Much thought went into what we wanted in the way of a ceremony for this special day. Nothing overly formal was desired, opting for the haunting lull of the white sand beach of Waimanalo.
It is said that for a wave to lap over the couple in ceremony, is a blessing from the gods.
Our day began with a trip into the nearby village before returning to our cottage. We needed some relaxation in the beautiful waters of the Pacific, and so we headed off for a swim until time to get ready for the big event. Were we nervous? You bet!
More than nervousness, however, silly me didn't take my medications at all while we were there. It caught up with me, and so I was viciously bloated and swollen — and fighting a tooth that had decided to get infected, probably brought on by the swelling. But, I was intent on preservering and getting through the day!
We were dressed and soon on our way down the road to visit the Hobbit House to meet up with the consultants, to get my headdress bouquet and Tony's lei. And it truly was a Hobbit House! It was the most awesome house we've ever seen. From there, we walked across the street and to the beach, to meet with the photographer, David.
Turned over in the very capable hands of the photographer, who put us through paces, posing here and there, climbing through the jungle brush, cracking jokes. He told us he "had his ways" with people who didn't smile.
And he wasn't kidding!
We spent quite some time posing here and there, crawling into small clearings of trees and vines, while he hid in the brush to snap pictures, instructing us to forget about him and share an intimate moment. Then it was off to the water's edge. That's where we had fun. He had us walking along the water, staying in the sand where we didn't get wet. Then we were supposed to turn into the water about a foot, then walk back, just barely our feet getting wet.
Nope. Didn't happen.
We walked in further, almost to our knees and just had a blast. David got into it, and made us do it AGAIN. Only walk farther away, so we'd have more time coming back toward him in the water.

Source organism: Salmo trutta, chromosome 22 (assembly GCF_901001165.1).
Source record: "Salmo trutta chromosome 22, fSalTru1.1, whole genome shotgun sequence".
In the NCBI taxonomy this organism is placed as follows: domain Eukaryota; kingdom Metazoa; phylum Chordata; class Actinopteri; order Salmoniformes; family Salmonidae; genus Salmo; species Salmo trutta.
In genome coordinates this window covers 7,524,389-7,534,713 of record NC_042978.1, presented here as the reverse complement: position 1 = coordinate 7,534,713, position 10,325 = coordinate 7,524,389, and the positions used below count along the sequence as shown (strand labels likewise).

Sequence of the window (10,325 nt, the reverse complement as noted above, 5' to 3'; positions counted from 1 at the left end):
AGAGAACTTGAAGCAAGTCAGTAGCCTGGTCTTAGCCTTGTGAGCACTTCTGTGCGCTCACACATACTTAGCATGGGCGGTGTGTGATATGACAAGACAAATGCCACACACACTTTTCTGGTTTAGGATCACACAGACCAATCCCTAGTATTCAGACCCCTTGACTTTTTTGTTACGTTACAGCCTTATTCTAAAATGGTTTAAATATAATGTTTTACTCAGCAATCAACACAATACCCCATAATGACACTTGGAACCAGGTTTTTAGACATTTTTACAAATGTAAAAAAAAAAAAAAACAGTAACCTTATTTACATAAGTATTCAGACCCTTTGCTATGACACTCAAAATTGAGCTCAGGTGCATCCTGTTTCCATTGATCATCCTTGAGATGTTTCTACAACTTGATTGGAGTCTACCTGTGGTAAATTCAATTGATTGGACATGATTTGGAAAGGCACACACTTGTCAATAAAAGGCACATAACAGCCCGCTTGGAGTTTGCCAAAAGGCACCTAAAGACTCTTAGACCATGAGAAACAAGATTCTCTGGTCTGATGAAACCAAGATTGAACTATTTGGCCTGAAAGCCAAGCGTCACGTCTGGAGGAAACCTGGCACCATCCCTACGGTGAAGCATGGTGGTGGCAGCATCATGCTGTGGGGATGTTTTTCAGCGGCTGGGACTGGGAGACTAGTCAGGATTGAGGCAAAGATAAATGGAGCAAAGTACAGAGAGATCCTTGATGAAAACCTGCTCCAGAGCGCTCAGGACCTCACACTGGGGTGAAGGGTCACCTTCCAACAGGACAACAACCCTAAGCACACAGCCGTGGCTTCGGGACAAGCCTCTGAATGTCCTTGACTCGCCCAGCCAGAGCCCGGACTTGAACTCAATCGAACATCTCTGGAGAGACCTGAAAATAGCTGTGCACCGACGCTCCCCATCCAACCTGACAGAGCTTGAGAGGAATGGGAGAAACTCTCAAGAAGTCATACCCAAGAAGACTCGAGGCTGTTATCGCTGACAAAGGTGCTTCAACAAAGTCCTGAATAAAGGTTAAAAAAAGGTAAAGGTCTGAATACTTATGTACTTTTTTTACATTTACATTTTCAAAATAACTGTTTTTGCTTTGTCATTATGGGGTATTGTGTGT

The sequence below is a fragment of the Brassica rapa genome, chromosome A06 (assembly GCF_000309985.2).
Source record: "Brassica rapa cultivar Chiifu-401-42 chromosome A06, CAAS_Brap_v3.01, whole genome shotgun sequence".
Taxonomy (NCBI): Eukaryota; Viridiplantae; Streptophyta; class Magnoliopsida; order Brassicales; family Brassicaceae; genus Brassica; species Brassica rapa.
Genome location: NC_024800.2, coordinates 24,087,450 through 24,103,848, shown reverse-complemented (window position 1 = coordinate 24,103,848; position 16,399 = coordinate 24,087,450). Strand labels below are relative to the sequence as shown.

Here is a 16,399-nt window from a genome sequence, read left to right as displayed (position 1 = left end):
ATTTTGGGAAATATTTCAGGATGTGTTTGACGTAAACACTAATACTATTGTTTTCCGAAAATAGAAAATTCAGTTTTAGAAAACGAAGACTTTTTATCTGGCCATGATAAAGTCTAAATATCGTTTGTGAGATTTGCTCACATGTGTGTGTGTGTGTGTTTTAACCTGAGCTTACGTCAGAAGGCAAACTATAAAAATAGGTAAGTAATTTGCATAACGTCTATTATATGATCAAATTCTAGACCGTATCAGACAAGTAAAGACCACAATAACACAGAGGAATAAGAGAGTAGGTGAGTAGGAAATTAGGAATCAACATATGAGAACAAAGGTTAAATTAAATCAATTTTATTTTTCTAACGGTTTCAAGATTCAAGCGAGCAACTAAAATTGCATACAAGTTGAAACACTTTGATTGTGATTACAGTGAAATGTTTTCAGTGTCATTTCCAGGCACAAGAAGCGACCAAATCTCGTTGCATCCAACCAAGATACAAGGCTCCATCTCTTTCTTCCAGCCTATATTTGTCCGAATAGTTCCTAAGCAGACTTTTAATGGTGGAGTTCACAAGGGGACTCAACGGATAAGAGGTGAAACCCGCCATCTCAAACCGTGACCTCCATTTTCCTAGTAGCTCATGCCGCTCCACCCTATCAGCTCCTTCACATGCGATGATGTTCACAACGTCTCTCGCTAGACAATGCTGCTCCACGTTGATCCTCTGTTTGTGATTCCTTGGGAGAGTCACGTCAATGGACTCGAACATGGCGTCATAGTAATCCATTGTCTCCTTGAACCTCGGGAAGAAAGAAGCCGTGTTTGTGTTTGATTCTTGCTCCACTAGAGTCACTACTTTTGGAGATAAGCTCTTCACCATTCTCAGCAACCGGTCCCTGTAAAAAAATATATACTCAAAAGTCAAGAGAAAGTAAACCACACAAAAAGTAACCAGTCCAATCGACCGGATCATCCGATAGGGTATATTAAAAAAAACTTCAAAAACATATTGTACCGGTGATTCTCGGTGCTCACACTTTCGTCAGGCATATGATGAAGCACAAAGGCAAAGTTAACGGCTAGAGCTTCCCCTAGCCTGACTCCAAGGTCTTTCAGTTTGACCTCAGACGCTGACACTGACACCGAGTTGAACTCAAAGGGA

Then Captain Howie arrived, conch shell in hand, dressed in his pareo — and I don't think anything underneath it — and a tape recorder to tape the ceremony.
The ceremony began with the blowing of the conch shell. Two short blasts which by custom, decreed that villagers take note. The third blast, a VERY long slow call of the conch, a blessing of a long rewarding relationship and love. Afterwards, he spoke to us on love and spirtuality and how this beach we were on truly was like a piece of heaven. He compared marriage to the seas. It was an awesome thing he spoke on. Capt. Howie is not only a maritime captain, but also a licensed Kahuna (native minister) and licensed non-demoninational minister, but also a practicing Buddhist. That might give you a better idea of the spirituality he was encompassing.
The ceremony proceeded with the two of us holding hands, and repeating our vows, the ocean binding us as one.
After a toast of sparkling apple cider, more pictures, and hugs and kisses from both the kahuna and the photographer, we were off to get ready for our dinner at a fabulous restaurant Auntie Betty suggested down in Waikiki.